JGP study (Lucero et al. http://www.doi.org/10.1085/jgp.202313464) shows that members of the SMRGdx subtype can export the degradation products of metformin, helping bacteria adapt to high environmental levels of the commonly prescribed diabetes medication.
The antidiabetic medication metformin is the most commonly prescribed drug in the world, with over 150 million patients taking typical daily doses of a gram or more. Because it is excreted in an unaltered form, high levels of metformin, along with its breakdown product guanylurea, can now be found in wastewater and, of increasing concern, in surface water as well (1). The presence of metformin is associated with changes in the composition of microbial communities in wastewater treatment plants, with some bacteria able to metabolize metformin as a carbon and nitrogen source (2). In this issue of JGP, Lucero et al. reveal that one way bacteria adapt to the presence of metformin in their environment is by co-opting a class of small multidrug resistance (SMR) proteins to export metformin metabolites from the cell, a finding that could aid the development of bioremediation methods to remove this compound from water supplies (3).
The ability of SMR proteins to transport molecules, including anthropogenic chemicals, out of cells can provide bacteria with significant fitness advantages. This is reflected in the frequent association of SMR-encoding genes with plasmids or other horizontal gene transfer (HGT) elements that allow them to spread rapidly across bacterial populations (4). SMRQac proteins, for example, are commonly associated with HGT elements because they export common antiseptics such as benzalkonium.
SMRGdx proteins, in contrast, originally evolved to export the physiological waste product guanidinium, but the reason why SMRGdx-encoding genes are often associated with HGT elements remains unclear. Recently, however, Randy Stockbridge and colleagues isolated a bacterial strain from a wastewater treatment plant that carried a plasmid encoding two SMRGdx-encoding genes along with several enzymes linked to metformin degradation.
“Given the structural similarities between metformin and guanidinium, we thought we should investigate whether metformin or its metabolites are also substrates of SMRGdx transporters,” says Stockbridge, a principal investigator at the University of Michigan.
Stockbridge and colleagues, including first author Rachael Lucero, tested four SMRGdx homologs from different bacterial species. Two were genomically encoded and likely to carry out the ancient function of guanidinium export. The other two were plasmid encoded, potentially indicating a role in responding to newer selective pressures, such as metformin contamination. After purifying the different SMRGdx proteins and incorporating them into liposomes, Lucero et al. used solid-supported membrane electrophysiology to test their ability to transport metformin and its metabolites (3).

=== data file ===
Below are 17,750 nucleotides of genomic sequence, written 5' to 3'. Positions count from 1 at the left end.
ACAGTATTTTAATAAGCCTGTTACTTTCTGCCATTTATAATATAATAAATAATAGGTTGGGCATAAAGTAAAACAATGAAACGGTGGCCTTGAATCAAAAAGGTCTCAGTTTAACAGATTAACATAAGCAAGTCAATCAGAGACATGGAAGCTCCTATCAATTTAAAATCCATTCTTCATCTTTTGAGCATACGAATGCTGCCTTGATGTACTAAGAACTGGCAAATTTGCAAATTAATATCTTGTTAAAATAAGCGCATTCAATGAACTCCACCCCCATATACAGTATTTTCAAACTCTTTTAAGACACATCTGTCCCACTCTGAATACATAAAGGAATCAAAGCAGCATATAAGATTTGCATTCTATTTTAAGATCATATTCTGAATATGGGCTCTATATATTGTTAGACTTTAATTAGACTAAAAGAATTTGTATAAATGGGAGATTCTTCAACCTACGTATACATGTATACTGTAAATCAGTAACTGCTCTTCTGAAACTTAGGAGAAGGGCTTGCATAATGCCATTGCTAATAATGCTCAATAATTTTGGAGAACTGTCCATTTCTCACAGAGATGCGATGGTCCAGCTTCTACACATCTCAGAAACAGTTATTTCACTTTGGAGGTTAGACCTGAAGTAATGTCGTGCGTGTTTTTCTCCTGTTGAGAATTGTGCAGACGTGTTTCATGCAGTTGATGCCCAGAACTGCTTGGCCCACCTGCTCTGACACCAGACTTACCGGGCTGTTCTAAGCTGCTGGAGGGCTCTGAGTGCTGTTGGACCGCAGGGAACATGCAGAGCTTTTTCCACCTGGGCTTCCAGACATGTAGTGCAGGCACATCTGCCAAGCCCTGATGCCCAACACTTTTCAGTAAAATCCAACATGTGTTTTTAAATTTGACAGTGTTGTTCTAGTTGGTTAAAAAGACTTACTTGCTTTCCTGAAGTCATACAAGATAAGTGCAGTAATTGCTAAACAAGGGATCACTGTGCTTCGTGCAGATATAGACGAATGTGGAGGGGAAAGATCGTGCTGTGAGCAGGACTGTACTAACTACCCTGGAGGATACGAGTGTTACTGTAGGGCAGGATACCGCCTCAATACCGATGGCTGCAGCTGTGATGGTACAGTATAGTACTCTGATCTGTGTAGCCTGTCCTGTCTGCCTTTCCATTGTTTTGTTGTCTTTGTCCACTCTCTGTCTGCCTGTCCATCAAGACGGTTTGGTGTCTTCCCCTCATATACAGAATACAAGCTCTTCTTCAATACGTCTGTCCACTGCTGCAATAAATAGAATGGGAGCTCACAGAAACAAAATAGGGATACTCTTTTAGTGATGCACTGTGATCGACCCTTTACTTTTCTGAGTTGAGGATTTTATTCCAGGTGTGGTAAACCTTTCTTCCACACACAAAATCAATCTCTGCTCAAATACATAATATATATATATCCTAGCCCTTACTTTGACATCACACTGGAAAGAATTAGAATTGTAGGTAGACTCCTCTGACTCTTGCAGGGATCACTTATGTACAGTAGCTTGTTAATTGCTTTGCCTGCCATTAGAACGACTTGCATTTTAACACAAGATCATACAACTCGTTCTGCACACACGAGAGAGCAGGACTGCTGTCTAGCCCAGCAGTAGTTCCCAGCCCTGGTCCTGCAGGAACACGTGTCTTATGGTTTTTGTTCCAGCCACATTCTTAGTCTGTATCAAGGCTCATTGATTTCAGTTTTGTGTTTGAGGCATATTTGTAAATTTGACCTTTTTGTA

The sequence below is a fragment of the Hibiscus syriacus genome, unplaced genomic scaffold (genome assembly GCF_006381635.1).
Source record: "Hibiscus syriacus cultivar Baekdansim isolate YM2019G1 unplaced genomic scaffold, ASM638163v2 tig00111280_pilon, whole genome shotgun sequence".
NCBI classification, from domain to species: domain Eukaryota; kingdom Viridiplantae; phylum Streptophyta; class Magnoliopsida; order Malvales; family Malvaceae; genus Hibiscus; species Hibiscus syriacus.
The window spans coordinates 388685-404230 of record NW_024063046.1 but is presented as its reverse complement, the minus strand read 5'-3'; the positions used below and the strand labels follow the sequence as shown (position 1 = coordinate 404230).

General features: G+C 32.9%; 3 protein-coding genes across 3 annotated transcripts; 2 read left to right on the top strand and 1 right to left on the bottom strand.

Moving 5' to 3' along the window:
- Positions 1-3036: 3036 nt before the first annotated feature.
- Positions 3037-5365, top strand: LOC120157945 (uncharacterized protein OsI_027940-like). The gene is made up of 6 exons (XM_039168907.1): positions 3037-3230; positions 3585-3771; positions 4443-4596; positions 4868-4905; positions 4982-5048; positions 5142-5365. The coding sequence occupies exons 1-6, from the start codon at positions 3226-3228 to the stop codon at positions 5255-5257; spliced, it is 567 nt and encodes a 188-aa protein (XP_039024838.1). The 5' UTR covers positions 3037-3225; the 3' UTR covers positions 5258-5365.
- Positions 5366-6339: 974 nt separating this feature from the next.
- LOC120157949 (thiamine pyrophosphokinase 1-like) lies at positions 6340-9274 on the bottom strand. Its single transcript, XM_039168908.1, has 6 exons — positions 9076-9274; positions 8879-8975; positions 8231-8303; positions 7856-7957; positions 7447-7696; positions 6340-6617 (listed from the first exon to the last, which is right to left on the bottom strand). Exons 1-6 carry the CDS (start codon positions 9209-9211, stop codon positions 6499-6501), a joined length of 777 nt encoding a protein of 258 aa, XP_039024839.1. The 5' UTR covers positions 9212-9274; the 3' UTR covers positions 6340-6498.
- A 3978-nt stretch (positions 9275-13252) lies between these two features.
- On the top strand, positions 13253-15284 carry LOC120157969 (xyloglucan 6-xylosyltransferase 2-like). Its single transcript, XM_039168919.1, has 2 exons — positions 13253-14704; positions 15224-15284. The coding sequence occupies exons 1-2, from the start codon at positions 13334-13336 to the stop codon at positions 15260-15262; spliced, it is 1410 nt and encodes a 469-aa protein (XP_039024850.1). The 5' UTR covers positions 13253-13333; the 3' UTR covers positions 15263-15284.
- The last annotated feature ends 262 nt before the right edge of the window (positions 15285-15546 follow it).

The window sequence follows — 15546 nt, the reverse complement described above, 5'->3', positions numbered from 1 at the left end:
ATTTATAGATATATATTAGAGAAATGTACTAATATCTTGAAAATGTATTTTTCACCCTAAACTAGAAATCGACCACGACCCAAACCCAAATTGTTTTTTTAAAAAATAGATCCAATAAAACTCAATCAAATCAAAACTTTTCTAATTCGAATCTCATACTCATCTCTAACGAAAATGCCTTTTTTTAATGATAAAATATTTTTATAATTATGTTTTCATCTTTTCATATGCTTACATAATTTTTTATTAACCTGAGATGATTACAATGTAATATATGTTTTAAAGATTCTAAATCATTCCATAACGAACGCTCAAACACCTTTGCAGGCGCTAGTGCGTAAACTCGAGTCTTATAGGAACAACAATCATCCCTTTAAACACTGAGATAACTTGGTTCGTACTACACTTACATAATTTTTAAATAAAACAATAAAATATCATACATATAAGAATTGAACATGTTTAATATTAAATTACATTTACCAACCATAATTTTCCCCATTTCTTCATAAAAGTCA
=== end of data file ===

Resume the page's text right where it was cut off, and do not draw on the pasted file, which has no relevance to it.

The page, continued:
None of the SMRGdx proteins transported metformin itself, but all four efficiently transported the degradation product guanylurea at rates similar to those measured for the native substrate guanidinium. Some of the SMRGdx homologs transported additional metformin byproducts as well, whereas members of the SMRQac subtype were unable to transport any metformin-related compounds.
Lucero et al. determined that the SMRGdx proteins exchange two protons for every guanylurea, the same stoichiometry observed for guanidinium transport. The researchers then analyzed one of the SMRGdx homologs, Gdx-Clo, in more detail, obtaining an x-ray crystal structure of the transporter bound to guanylurea. “We saw that guanylurea slots into the same binding site as guanidinium,” Stockbridge explains.
Taken together, Lucero et al.’s results suggest that bacteria in wastewater treatment plants have co-opted SMRGdx proteins to play a critical role in the degradation of metformin. “It’s amazing how bacteria have started to take genes they already have and assemble them into new operons to handle new chemical compounds in the environment,” Stockbridge says. “Now that we’ve established guanlyurea as a transport substrate, we can look to see where these genes are present and try to understand the processes that are occurring in bacterial populations.” This applies not only to wastewater treatment plants—where engineered bacteria could be used to reduce metformin contamination—but also to the human gut microbiome, where bacteria can also be exposed to high levels of the drug.